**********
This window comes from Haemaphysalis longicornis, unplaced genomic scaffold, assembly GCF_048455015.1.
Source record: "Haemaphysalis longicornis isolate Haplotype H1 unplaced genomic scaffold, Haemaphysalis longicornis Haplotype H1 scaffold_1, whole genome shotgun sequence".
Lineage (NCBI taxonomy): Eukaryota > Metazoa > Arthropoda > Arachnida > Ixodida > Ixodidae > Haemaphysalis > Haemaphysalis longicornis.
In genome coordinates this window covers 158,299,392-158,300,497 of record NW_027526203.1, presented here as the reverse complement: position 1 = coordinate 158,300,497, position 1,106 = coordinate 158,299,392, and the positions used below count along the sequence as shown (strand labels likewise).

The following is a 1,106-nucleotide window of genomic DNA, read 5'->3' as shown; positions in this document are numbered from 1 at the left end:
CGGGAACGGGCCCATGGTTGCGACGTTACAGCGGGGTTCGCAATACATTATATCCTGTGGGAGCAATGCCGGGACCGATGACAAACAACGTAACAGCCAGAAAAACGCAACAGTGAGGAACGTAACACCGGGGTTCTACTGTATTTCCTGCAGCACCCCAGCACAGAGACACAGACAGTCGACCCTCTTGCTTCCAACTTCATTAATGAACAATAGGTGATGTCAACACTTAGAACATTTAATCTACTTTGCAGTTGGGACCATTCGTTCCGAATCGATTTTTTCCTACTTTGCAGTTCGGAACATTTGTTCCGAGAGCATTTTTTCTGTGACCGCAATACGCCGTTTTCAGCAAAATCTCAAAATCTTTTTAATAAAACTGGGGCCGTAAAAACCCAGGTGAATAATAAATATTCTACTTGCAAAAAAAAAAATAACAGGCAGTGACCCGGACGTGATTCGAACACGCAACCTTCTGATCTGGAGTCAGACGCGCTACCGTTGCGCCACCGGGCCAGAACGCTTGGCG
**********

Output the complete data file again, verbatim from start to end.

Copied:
This window comes from Haemaphysalis longicornis, unplaced genomic scaffold, assembly GCF_048455015.1.
Source record: "Haemaphysalis longicornis isolate Haplotype H1 unplaced genomic scaffold, Haemaphysalis longicornis Haplotype H1 scaffold_1, whole genome shotgun sequence".
Lineage (NCBI taxonomy): Eukaryota > Metazoa > Arthropoda > Arachnida > Ixodida > Ixodidae > Haemaphysalis > Haemaphysalis longicornis.
In genome coordinates this window covers 158,299,392-158,300,497 of record NW_027526203.1, presented here as the reverse complement: position 1 = coordinate 158,300,497, position 1,106 = coordinate 158,299,392, and the positions used below count along the sequence as shown (strand labels likewise).

The following is a 1,106-nucleotide window of genomic DNA, read 5'->3' as shown; positions in this document are numbered from 1 at the left end:
CGGGAACGGGCCCATGGTTGCGACGTTACAGCGGGGTTCGCAATACATTATATCCTGTGGGAGCAATGCCGGGACCGATGACAAACAACGTAACAGCCAGAAAAACGCAACAGTGAGGAACGTAACACCGGGGTTCTACTGTATTTCCTGCAGCACCCCAGCACAGAGACACAGACAGTCGACCCTCTTGCTTCCAACTTCATTAATGAACAATAGGTGATGTCAACACTTAGAACATTTAATCTACTTTGCAGTTGGGACCATTCGTTCCGAATCGATTTTTTCCTACTTTGCAGTTCGGAACATTTGTTCCGAGAGCATTTTTTCTGTGACCGCAATACGCCGTTTTCAGCAAAATCTCAAAATCTTTTTAATAAAACTGGGGCCGTAAAAACCCAGGTGAATAATAAATATTCTACTTGCAAAAAAAAAAATAACAGGCAGTGACCCGGACGTGATTCGAACACGCAACCTTCTGATCTGGAGTCAGACGCGCTACCGTTGCGCCACCGGGCCAGAACGCTTGGCG